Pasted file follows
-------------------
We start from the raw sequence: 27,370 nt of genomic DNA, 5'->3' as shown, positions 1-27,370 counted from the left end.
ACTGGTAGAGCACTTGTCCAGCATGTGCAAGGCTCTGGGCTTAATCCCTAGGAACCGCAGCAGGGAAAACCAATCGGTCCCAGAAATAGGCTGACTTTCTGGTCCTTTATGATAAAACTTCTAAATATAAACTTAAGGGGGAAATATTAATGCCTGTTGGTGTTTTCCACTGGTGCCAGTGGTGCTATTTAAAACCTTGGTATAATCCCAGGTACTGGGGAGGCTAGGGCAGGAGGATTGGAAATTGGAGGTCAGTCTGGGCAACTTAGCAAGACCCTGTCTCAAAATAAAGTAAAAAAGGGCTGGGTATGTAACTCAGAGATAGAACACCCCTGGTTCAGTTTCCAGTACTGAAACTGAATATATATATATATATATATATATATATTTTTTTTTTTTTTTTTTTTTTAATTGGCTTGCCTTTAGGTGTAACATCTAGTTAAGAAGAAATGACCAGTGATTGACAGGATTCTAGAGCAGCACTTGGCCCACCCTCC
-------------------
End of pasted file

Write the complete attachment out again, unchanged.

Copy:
We start from the raw sequence: 27,370 nt of genomic DNA, 5'->3' as shown, positions 1-27,370 counted from the left end.
ACTGGTAGAGCACTTGTCCAGCATGTGCAAGGCTCTGGGCTTAATCCCTAGGAACCGCAGCAGGGAAAACCAATCGGTCCCAGAAATAGGCTGACTTTCTGGTCCTTTATGATAAAACTTCTAAATATAAACTTAAGGGGGAAATATTAATGCCTGTTGGTGTTTTCCACTGGTGCCAGTGGTGCTATTTAAAACCTTGGTATAATCCCAGGTACTGGGGAGGCTAGGGCAGGAGGATTGGAAATTGGAGGTCAGTCTGGGCAACTTAGCAAGACCCTGTCTCAAAATAAAGTAAAAAAGGGCTGGGTATGTAACTCAGAGATAGAACACCCCTGGTTCAGTTTCCAGTACTGAAACTGAATATATATATATATATATATATATATATTTTTTTTTTTTTTTTTTTTTTAATTGGCTTGCCTTTAGGTGTAACATCTAGTTAAGAAGAAATGACCAGTGATTGACAGGATTCTAGAGCAGCACTTGGCCCACCCTCC